When it comes to paid leave, universal means equitable

Congress is on the cusp of transforming caregiving by creating a paid family and medical leave program. Both of us have worked for years to reach this moment. We know that everyone, regardless of circumstances, needs to give and receive care at some point. But too often in our country, a law said to help everyone excludes those who need it most. Paid leave must apply to all of us. 

More than 100 years ago, Congress finally decided women should be able to vote. Yet native women were prohibited from being American citizens, so no vote for them. Barriers to citizenship prevented many Asian-American and Latinx women from claiming their ballots. The poll tax, literacy tests and other voter suppression tools denied Black women the vote for decades to come.

More than 80 years ago, Congress passed the Fair Labor Standards Act, establishing minimum wage and overtime laws. It was a huge breakthrough — except for agricultural and domestic workers who were intentionally excluded. Not surprisingly, these workers were mainly Black and Brown.

In 1993, Congress passed the Family and Medical Leave Act to ensure employees can care for a new child or a personal or family illness without risking their job or health insurance. The FMLA was badly needed — but it left out 44 percent of the workforce. Millions who are covered can’t afford to take the time because it’s unpaid.

The lack of income has a devastating effect on kids. In Nevada, for instance, more than 35,000 children are born each year, and in 69 percent of all Nevada households with children – more than 450,000 homes – all parents have paying jobs.

Which brings us to the paid leave plan under consideration today. Most legislators agree the program should be universal. But even a “universal” program can exclude large numbers if it isn’t designed in an equitable fashion — treating everyone fairly, rather than treating everyone the same. 

Millions of us — disproportionately people of color — work hard in essential jobs, where our skills are undervalued and poorly paid. When you live paycheck to paycheck, any loss of wages can mean tough choices: phone or bus pass? Diapers or electricity? 

If all workers receive the same modest percentage of their wages when on leave, only higher-income earners can afford to care for themselves and their loved ones. Equity requires allocating a higher percentage of wage to those who earn the least — as both the President’s American Families Plan and the paid leave provision passed by the Ways and Means Committee propose.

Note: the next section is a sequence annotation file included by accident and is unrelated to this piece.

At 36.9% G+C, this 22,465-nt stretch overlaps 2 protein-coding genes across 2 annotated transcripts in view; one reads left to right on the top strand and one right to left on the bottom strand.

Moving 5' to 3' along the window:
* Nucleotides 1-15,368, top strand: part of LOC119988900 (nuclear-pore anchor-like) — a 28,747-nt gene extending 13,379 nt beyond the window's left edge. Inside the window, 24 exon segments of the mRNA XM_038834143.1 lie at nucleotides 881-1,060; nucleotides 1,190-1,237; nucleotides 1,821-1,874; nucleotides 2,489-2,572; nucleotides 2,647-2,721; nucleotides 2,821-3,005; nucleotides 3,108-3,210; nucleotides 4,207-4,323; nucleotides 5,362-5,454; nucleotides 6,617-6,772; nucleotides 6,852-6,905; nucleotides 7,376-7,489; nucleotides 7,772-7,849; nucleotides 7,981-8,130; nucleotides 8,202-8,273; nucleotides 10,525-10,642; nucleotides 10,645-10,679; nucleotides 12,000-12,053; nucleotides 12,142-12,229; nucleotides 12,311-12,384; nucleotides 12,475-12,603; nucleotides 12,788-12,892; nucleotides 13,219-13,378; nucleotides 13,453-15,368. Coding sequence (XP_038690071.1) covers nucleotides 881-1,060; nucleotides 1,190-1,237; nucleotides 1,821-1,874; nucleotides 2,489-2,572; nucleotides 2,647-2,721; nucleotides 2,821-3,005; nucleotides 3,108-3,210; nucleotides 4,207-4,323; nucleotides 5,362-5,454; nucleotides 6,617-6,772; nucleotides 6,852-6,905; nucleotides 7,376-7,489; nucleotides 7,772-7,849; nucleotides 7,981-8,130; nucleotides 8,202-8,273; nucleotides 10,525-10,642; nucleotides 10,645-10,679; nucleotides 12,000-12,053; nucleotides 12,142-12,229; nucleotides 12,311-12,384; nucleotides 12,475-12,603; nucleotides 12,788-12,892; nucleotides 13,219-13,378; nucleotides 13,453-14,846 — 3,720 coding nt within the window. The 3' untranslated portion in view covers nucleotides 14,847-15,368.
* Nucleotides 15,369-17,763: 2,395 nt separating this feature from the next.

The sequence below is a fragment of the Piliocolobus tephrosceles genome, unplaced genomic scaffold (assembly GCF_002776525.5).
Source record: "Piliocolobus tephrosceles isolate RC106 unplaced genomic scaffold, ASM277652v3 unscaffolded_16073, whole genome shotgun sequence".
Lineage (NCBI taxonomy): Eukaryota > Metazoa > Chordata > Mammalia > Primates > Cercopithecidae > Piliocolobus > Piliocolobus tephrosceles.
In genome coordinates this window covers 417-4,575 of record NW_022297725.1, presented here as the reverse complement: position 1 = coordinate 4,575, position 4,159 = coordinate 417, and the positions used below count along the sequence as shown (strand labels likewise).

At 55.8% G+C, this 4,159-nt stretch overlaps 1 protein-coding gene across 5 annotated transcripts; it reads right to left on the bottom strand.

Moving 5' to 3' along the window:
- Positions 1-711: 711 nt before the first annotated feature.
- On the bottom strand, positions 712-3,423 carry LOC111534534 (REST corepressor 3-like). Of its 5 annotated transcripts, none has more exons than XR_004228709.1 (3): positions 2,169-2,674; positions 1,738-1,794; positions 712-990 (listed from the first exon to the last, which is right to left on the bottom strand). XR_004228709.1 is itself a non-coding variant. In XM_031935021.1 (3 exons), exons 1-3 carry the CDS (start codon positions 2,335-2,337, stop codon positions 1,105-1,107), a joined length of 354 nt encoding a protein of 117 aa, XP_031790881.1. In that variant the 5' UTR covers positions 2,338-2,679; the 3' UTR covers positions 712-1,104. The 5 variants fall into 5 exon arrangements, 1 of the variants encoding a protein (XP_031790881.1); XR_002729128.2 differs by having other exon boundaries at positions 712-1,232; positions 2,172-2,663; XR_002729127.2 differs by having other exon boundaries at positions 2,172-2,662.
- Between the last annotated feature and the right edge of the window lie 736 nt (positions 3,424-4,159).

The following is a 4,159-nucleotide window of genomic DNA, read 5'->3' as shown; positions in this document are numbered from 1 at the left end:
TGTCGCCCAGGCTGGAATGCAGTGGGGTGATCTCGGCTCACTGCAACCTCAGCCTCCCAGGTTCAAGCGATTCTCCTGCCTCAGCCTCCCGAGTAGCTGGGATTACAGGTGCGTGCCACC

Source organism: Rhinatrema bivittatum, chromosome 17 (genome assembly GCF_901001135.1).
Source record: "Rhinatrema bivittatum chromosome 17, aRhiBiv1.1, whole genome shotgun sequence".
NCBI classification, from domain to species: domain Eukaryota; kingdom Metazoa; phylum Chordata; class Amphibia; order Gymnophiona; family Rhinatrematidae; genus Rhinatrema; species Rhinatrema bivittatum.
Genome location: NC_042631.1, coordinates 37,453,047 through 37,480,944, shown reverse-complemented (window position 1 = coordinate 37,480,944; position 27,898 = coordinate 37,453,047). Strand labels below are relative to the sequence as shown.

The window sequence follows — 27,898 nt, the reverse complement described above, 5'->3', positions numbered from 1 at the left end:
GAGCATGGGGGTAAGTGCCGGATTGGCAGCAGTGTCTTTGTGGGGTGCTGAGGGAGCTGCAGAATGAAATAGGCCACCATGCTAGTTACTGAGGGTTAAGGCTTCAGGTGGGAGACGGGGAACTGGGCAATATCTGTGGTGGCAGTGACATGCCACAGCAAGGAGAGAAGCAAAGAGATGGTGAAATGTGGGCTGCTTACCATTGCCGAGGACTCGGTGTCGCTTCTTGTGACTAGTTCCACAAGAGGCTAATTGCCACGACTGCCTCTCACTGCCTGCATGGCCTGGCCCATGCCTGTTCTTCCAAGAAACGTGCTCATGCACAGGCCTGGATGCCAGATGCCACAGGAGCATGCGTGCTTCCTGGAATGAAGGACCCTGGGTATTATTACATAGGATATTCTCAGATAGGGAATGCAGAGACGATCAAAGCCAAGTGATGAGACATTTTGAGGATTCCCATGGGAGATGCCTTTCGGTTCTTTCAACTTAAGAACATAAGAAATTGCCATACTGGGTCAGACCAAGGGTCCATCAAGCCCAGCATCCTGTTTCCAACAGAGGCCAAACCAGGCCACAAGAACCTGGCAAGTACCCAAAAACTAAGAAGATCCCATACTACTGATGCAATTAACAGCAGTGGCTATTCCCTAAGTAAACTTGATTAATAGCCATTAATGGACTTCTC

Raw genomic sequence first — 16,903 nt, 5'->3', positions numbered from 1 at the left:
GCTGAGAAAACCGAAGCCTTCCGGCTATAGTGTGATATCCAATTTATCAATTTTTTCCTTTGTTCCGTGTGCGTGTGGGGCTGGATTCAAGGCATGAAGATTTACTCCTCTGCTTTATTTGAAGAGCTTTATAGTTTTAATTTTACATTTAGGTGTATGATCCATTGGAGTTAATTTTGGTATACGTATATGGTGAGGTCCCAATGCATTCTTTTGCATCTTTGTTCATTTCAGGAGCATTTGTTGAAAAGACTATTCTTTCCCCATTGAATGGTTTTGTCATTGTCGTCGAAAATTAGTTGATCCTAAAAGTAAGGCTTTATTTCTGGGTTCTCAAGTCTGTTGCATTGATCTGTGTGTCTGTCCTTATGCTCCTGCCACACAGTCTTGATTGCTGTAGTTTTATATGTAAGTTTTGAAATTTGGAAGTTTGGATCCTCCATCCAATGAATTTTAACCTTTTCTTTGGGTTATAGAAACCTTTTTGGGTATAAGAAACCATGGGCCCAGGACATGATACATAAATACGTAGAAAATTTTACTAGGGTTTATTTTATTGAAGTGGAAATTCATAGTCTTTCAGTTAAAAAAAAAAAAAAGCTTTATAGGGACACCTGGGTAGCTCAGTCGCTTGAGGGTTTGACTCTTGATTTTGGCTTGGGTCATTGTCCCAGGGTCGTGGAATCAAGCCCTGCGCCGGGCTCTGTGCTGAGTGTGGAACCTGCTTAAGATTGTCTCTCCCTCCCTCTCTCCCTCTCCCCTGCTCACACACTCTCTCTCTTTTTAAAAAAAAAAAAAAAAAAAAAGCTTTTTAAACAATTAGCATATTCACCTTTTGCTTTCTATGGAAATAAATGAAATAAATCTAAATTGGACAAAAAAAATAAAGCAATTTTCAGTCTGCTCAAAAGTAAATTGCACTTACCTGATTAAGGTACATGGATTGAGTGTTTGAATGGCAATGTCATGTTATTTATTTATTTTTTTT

Just ask Jerry Sandoval. He was delighted to be a new father. And he lives in California, the first state to win paid leave. But when he found out he was getting only 60 percent of his pay, Jerry had to return quickly to his two minimum wage jobs. “Those two weeks I spent with my kid were priceless,” Jerry said — crucial for the baby and for his wife’s recovery. “But bills don’t wait.”

When Kesha Scrivner in D.C. was diagnosed with breast cancer, her doctors urged her to go on disability. “How could I?” Kesha told D.C. City Council Members when she testified in support of a local paid leave program. The disability rate, 60 percent of her pay, wouldn’t cover “market rent, electric, gas, childcare, food, and other essentials. I can’t heal if I can’t rest. But I can’t rest because I have to pay my bills.”

Earning less than full pay is challenging for most people. But for low-wage earners, the rate of wages during leave often determines whether we can afford to take the time at all. We need a higher percentage of our income for paid leave to work.

Between the two of us, we know what it’s like to give birth on a Friday and go back to work on a Monday, or to lose a job because a loved one is in the hospital. We have lived with the torment of not being able to be at the side of a father taking his last breath because we needed to keep a roof over our family’s heads. We have been saddled with debt because of income lost caring for a spouse with a disability. We have agonized over whether we and a child would survive COVID-19 and paydays with no pay

Paid leave will save lives and livelihoods. But it will only be universal if we can all afford to use it.

Tameka Henry, who lives with her family in Las Vegas, NV, is a leader in Make It Work Nevada. Kris Garcia lives with his family in Denver, CO, where he is a leader with Colorado 9to5. Both are members of the Voices of Workers group in the Paid Leave for All Campaign.